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  • Writer's pictureBryan Ramos Alcantara

Giorgia Meloni : A victory without triumph. The far right at the center of the European storm

"For the first time in history, the right wing is winning elections with a woman at the head of a coalition government. The legislature that is opening is destined to profoundly change the Italian political geography"
Francesco Verderami, Corriere della Sera, 26th September 2022

With the 25th September elections over, the expected success of the center-right coalition confirmed, and the equally predictable success of Fratelli d'Italia and Giorgia Meloni, the undisputed leader and architect of her party's electoral result, we can begin to wonder about the main challenges that the next government will have to face. Its relationship with Europe and more generally on the international stage will be topics of discussion in this new Italian government (Ansa, 2022). Giorgia Meloni has been the most quoted, tagged, described, hated, and acclaimed Italian politician in recent months (Wired, 2022). Her campaign has been aimed at moderating the party's political line to appease those who watched her rise with concern. Her positions, however, are clear and easily reconstructed, and now that the election result has confirmed her leadership. The following paragraphs aim to analyze who Giorgia Meloni is, the woman who is at the head of Italy's winning party and who will hold the office of Prime Minister for the first time, and also what are the key points of her social, economic, and political program.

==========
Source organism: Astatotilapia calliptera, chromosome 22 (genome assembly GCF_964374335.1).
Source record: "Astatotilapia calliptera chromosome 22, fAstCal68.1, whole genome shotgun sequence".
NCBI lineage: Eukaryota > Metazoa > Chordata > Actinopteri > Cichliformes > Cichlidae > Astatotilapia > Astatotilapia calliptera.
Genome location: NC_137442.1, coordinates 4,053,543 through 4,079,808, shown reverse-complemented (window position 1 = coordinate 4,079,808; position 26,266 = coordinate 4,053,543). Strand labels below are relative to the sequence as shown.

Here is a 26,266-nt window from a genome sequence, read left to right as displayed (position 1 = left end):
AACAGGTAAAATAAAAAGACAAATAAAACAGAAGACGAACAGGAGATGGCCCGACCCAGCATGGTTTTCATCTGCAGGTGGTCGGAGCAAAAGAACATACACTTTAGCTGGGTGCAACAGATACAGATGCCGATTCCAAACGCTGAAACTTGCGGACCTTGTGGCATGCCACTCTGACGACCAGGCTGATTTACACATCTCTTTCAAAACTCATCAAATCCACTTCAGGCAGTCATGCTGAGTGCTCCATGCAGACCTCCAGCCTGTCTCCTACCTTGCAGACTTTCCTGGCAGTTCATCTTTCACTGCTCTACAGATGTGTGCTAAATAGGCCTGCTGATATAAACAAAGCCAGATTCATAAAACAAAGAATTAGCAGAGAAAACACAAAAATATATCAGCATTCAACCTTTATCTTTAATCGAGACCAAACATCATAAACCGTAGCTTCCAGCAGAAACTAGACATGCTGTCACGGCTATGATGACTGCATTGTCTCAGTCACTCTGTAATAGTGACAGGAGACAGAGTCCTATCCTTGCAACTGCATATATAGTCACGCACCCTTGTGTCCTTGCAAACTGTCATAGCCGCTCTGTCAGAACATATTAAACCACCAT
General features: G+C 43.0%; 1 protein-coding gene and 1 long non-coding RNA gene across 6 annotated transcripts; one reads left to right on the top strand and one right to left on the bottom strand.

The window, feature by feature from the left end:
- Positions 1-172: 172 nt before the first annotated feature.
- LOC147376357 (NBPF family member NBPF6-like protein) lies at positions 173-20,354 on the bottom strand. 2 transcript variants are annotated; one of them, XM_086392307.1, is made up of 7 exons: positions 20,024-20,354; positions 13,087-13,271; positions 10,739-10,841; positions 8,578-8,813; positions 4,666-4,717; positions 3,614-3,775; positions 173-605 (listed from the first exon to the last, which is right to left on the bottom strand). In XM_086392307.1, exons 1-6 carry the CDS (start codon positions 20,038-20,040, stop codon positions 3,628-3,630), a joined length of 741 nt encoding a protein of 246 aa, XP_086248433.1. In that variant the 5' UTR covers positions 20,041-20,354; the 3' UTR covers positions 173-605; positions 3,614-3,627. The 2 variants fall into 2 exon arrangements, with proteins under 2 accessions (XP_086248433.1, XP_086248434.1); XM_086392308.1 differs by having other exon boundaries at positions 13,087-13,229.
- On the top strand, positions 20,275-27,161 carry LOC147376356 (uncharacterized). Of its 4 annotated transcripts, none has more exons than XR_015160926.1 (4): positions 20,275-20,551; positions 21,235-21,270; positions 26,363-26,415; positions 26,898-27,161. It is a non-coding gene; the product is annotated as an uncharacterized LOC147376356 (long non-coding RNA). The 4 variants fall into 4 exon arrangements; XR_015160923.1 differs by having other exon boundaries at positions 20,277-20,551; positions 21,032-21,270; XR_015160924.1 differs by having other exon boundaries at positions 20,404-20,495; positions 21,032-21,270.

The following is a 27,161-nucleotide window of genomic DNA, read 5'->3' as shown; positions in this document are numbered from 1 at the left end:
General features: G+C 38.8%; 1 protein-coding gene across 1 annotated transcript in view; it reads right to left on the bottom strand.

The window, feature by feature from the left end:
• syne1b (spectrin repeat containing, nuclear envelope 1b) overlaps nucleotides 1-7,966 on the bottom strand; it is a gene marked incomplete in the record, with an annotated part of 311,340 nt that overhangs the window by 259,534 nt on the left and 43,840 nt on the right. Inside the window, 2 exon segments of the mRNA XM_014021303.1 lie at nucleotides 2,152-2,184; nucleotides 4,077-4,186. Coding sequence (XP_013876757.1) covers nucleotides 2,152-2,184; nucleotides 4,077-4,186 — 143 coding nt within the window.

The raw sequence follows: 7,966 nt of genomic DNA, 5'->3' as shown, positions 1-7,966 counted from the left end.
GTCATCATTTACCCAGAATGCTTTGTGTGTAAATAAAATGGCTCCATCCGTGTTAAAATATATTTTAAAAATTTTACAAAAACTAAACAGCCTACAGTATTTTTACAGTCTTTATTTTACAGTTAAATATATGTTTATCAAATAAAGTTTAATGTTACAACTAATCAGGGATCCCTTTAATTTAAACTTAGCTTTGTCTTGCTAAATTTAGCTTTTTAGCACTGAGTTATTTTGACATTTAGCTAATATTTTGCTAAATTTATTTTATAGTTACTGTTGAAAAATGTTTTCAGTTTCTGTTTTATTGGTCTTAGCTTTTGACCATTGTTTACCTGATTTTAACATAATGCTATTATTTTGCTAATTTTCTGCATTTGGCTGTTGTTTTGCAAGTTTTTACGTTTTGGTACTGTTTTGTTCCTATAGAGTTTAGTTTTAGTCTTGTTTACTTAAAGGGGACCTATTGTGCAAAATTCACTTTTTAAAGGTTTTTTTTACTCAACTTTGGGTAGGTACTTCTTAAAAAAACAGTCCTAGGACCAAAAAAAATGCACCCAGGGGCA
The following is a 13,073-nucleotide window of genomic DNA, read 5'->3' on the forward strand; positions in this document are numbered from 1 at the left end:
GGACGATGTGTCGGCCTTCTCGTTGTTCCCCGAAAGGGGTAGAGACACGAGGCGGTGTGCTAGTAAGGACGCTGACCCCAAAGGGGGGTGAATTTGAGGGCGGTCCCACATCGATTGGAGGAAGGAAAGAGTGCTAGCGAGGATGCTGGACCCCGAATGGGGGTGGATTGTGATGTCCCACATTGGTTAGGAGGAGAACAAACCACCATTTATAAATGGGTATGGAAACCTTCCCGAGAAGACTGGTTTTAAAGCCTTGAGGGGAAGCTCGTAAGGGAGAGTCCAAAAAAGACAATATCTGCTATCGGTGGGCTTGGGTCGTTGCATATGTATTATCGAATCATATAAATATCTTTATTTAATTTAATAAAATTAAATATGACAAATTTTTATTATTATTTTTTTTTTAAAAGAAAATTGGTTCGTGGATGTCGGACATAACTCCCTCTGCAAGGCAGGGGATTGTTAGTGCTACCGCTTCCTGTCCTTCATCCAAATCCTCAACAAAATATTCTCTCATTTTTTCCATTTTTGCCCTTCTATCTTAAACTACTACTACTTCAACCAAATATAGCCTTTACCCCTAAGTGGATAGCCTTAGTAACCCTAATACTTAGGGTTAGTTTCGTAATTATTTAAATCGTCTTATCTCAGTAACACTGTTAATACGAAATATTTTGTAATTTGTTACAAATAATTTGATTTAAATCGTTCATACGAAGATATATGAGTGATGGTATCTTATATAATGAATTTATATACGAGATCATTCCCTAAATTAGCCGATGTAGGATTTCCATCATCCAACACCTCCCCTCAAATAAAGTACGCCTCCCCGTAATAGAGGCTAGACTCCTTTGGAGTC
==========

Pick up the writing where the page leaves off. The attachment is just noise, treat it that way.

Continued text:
Meloni's path to the Presidency of the Council

Born in Rome in 1977 in addition to being a politician, she is also a professional journalist. After graduating from Liceo Linguistico (Linguistic Lyceum), she approached politics in 1966, when she began militancy in the Alleanza Nazionale party as head of the student movement (Lowen M., 2022). She then became an MP in 2006 and later in 2008 Minister of Youth in one of the governments led by Silvio Berlusconi. Taking advantage of the party vacuum on the right, she co-founded the Fratelli d'Italia party in 2012 with Ignazio La Russa and Guido Crosetto (Treccani). The symbol of the new party is modeled precisely on that of Alleanza Nazionale and retains the tricolor flame (green, white and red) that was part of the Italian Social Movement, a post-fascist party par excellence.

In the 2018 parliamentary elections, Fratelli d'Italia presented itself with the center-right coalition, proving to be the third party in the line-up after Forza Italia and Lega and gaining more than 4% of the vote (Mauri, I. 2018). In this legislature, it became the only opposition party to the government led by Mario Draghi, an opposition that led Giorgia Meloni and Fratelli d'Italia to be, in all polls, the most popular party in Italy.